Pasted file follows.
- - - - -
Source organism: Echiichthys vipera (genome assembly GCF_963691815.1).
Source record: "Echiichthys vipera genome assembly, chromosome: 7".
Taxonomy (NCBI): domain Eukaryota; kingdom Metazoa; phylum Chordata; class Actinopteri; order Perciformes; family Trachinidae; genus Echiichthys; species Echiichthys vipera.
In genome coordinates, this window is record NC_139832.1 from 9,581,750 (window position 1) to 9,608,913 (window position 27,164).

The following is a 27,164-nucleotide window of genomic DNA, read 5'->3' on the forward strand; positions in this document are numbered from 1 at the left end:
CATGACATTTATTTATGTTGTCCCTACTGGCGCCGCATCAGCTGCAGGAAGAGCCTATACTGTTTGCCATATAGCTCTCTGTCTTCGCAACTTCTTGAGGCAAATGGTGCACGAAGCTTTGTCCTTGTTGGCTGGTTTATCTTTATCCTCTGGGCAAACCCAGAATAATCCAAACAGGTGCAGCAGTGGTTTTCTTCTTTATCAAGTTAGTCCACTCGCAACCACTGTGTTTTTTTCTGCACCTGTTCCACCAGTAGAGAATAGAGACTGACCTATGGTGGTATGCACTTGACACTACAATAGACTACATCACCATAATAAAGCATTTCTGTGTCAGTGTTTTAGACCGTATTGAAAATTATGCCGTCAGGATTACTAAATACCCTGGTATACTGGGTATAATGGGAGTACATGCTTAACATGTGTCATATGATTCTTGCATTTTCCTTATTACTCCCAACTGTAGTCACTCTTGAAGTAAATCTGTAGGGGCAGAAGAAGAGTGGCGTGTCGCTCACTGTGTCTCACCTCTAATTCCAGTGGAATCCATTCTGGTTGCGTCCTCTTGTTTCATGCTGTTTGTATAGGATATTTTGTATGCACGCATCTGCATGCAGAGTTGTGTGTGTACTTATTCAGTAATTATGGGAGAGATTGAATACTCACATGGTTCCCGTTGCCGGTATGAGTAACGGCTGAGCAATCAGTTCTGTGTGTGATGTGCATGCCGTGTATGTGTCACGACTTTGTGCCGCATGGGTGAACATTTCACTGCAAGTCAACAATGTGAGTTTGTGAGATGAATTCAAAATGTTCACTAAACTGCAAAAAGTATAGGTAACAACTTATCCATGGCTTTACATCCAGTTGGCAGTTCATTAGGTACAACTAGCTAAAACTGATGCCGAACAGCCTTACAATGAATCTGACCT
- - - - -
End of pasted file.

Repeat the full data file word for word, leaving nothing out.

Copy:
Source organism: Echiichthys vipera (genome assembly GCF_963691815.1).
Source record: "Echiichthys vipera genome assembly, chromosome: 7".
Taxonomy (NCBI): domain Eukaryota; kingdom Metazoa; phylum Chordata; class Actinopteri; order Perciformes; family Trachinidae; genus Echiichthys; species Echiichthys vipera.
In genome coordinates, this window is record NC_139832.1 from 9,581,750 (window position 1) to 9,608,913 (window position 27,164).

The following is a 27,164-nucleotide window of genomic DNA, read 5'->3' on the forward strand; positions in this document are numbered from 1 at the left end:
CATGACATTTATTTATGTTGTCCCTACTGGCGCCGCATCAGCTGCAGGAAGAGCCTATACTGTTTGCCATATAGCTCTCTGTCTTCGCAACTTCTTGAGGCAAATGGTGCACGAAGCTTTGTCCTTGTTGGCTGGTTTATCTTTATCCTCTGGGCAAACCCAGAATAATCCAAACAGGTGCAGCAGTGGTTTTCTTCTTTATCAAGTTAGTCCACTCGCAACCACTGTGTTTTTTTCTGCACCTGTTCCACCAGTAGAGAATAGAGACTGACCTATGGTGGTATGCACTTGACACTACAATAGACTACATCACCATAATAAAGCATTTCTGTGTCAGTGTTTTAGACCGTATTGAAAATTATGCCGTCAGGATTACTAAATACCCTGGTATACTGGGTATAATGGGAGTACATGCTTAACATGTGTCATATGATTCTTGCATTTTCCTTATTACTCCCAACTGTAGTCACTCTTGAAGTAAATCTGTAGGGGCAGAAGAAGAGTGGCGTGTCGCTCACTGTGTCTCACCTCTAATTCCAGTGGAATCCATTCTGGTTGCGTCCTCTTGTTTCATGCTGTTTGTATAGGATATTTTGTATGCACGCATCTGCATGCAGAGTTGTGTGTGTACTTATTCAGTAATTATGGGAGAGATTGAATACTCACATGGTTCCCGTTGCCGGTATGAGTAACGGCTGAGCAATCAGTTCTGTGTGTGATGTGCATGCCGTGTATGTGTCACGACTTTGTGCCGCATGGGTGAACATTTCACTGCAAGTCAACAATGTGAGTTTGTGAGATGAATTCAAAATGTTCACTAAACTGCAAAAAGTATAGGTAACAACTTATCCATGGCTTTACATCCAGTTGGCAGTTCATTAGGTACAACTAGCTAAAACTGATGCCGAACAGCCTTACAATGAATCTGACCT